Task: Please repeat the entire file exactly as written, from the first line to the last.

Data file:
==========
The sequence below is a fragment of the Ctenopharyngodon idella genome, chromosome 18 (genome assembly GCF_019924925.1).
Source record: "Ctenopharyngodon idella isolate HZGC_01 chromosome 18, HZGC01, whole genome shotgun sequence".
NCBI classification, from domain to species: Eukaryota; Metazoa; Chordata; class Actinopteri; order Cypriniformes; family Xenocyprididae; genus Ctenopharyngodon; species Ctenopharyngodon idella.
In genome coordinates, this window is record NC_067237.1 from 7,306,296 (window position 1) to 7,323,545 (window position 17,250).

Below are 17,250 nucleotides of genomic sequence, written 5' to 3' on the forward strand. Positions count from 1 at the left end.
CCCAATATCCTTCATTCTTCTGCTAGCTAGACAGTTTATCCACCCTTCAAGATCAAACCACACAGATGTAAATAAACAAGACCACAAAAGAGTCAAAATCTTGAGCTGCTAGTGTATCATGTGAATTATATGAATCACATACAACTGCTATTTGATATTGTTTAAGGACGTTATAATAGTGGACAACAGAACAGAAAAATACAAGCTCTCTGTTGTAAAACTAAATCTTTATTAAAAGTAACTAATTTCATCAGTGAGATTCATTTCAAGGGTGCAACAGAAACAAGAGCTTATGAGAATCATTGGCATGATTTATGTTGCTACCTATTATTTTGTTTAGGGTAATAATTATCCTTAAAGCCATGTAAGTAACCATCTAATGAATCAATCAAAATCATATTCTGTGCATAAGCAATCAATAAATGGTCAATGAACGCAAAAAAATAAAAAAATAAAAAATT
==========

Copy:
The sequence below is a fragment of the Ctenopharyngodon idella genome, chromosome 18 (genome assembly GCF_019924925.1).
Source record: "Ctenopharyngodon idella isolate HZGC_01 chromosome 18, HZGC01, whole genome shotgun sequence".
NCBI classification, from domain to species: Eukaryota; Metazoa; Chordata; class Actinopteri; order Cypriniformes; family Xenocyprididae; genus Ctenopharyngodon; species Ctenopharyngodon idella.
In genome coordinates, this window is record NC_067237.1 from 7,306,296 (window position 1) to 7,323,545 (window position 17,250).

Below are 17,250 nucleotides of genomic sequence, written 5' to 3' on the forward strand. Positions count from 1 at the left end.
CCCAATATCCTTCATTCTTCTGCTAGCTAGACAGTTTATCCACCCTTCAAGATCAAACCACACAGATGTAAATAAACAAGACCACAAAAGAGTCAAAATCTTGAGCTGCTAGTGTATCATGTGAATTATATGAATCACATACAACTGCTATTTGATATTGTTTAAGGACGTTATAATAGTGGACAACAGAACAGAAAAATACAAGCTCTCTGTTGTAAAACTAAATCTTTATTAAAAGTAACTAATTTCATCAGTGAGATTCATTTCAAGGGTGCAACAGAAACAAGAGCTTATGAGAATCATTGGCATGATTTATGTTGCTACCTATTATTTTGTTTAGGGTAATAATTATCCTTAAAGCCATGTAAGTAACCATCTAATGAATCAATCAAAATCATATTCTGTGCATAAGCAATCAATAAATGGTCAATGAACGCAAAAAAATAAAAAAATAAAAAATT